September 20, 2017 Problem Writing Opportunities and How-Tos

Many Topcoder members enjoy solving SRM and Marathon tasks. These 2 kinds of competitions feature tasks prepared mostly by the members themselves. This means that a member may also give it a try and become a problem writer. We decided to ask t-mac and Nickolas about the opportunities to become a problem writer.
gorbunov: Is it right that everyone can become a problem writer, or there are some prerequisites?
Nickolas: lists two requirements for Algorithm writers: 18+ years old and 1500+ Algo rating. Makes sense – the hardest problems to come up with are Div 1 Medium and Hard, and they are probably out of reach for lower-rated members. I’m firmly in 1500+ area myself, and I managed to write only a couple of Div 1 Hards over the years.
For Marathons, I didn’t have 1500+ rating when I started writing problems, but I already had writer’s application approved, so I guess I had some credibility 🙂
t-mac: On marathons, we have a little bit more flexibility with requirements for problem writers. Unlike algo, success as a writer does not depend as much upon the specific difficulty of coming up with the solution, since there are usually many ways competitors will approach the problem, and ultimately none of them will be “perfect”. Instead, some creativity with the task is a lot more important here.
gorbunov: What are the steps to follow in order to create a set of tasks that can be used for an Algorithm competition?

  • Fill problem writer’s application in MPSQAS to get access to problem creation.
  • Create problem stubs (problem statement only) in MPSQAS.
  • Work with Algorithm coordinator to pick a set of problems that will work together well in an SRM.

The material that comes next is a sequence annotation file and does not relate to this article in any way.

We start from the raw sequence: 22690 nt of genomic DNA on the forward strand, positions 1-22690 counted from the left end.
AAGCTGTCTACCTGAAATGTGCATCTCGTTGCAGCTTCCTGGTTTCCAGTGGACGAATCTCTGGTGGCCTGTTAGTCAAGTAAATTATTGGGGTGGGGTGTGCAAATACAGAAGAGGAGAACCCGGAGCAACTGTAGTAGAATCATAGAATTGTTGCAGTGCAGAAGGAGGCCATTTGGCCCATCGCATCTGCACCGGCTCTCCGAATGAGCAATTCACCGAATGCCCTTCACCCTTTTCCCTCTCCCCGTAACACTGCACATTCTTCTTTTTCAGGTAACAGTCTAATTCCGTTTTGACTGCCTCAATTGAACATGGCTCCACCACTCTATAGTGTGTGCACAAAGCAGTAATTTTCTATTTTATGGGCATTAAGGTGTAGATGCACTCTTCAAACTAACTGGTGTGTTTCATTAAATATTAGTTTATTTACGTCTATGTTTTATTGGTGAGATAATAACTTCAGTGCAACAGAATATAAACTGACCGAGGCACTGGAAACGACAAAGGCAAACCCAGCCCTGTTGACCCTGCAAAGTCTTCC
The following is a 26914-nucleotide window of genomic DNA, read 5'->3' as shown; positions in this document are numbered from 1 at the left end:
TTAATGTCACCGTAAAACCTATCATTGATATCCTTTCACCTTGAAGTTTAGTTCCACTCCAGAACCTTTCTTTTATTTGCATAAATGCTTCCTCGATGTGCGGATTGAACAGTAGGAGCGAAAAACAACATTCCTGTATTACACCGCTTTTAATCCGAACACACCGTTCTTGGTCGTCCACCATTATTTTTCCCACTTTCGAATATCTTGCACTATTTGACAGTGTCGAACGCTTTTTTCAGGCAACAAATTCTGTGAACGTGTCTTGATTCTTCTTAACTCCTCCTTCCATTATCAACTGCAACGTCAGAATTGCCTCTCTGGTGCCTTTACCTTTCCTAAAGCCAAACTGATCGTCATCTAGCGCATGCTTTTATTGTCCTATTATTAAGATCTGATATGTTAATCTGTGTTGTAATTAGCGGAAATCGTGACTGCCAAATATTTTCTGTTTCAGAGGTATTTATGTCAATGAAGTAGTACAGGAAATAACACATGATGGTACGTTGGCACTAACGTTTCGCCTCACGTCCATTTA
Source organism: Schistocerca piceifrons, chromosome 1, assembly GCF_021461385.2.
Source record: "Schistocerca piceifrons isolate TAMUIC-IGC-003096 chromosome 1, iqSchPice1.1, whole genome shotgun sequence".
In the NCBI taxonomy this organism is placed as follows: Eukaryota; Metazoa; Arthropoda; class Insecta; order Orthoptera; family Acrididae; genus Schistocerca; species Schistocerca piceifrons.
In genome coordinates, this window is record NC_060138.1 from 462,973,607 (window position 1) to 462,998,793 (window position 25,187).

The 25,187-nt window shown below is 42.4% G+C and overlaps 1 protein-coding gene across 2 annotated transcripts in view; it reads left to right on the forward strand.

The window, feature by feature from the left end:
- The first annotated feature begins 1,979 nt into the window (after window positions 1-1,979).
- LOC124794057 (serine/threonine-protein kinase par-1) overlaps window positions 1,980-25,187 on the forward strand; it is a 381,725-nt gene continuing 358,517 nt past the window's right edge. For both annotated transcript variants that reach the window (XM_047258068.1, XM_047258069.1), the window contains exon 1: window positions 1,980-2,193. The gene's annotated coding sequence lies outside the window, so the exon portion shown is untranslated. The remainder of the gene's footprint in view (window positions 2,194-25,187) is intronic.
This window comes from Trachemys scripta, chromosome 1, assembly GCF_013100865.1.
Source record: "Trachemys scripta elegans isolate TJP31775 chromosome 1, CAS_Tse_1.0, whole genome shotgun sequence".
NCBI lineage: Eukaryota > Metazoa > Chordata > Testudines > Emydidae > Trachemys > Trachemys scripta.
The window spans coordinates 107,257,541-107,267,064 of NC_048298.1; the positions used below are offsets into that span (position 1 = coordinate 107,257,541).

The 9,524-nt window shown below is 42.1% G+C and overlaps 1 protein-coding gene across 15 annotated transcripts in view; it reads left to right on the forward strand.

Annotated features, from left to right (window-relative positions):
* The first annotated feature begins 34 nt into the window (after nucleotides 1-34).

• Once the problems are approved, develop them. Each problem needs a reference solution, a checkData function which checks whether input data satisfies the constraints described in the problem, and a set of tests (including examples).

Adding to what Nickolas already said, spending some time confirming that the problems don’t closely mirror something we have already used, and that the solution isn’t easily Googleable. Though we usually catch it early in the process, it is frustrating to find out that a problem has a solution well described on OEIS, for instance.
For some types of SRM problems, in addition to the reference solution, there is a solution checker that is written also. This is only the case for a somewhat-more-recent problem type where one is allowed to return any solution that works, e.g. “return the set of players that is expected to receive the highest score, if there is more than one such set you may return any of them”.
gorbunov: What about Marathon competitions?
The process is pretty much the same, except there’s only one problem to be prepared.
The set of deliverables is different for Marathon problems, though. Initial problem submission is just an idea description, with no details. I start by writing a visualizer, which includes test case generation, simulation/scoring routines and the actual visualization; this allows to test and tweak the problem easily. Once I’m happy with the implementation, I write up the full statement, the tester code in MPSQAS and the supplementary files like sample solutions and visualizer manual.
gorbunov: I have heard that there is the MPSQAS software that should be used for problem writing. Is there any tutorial for it?
Nickolas: I don’t think there’s any tutorial on the web or in MPSQAS itself. But when my writer’s application was approved, I got several emails from OlexiyO (Algorithm coordinator back in 2007) with a bunch of pointers about Algo writing, description of the process etc.
t-mac: Admittedly MPSQAS is something of an arcane system that is showing its age, however, at the heart of it, it does really well what it was designed to do: allow multiple individuals to contribute to problem creation by running/testing it against our test framework.
gorbunov: How long does it usually take to prepare a problem set?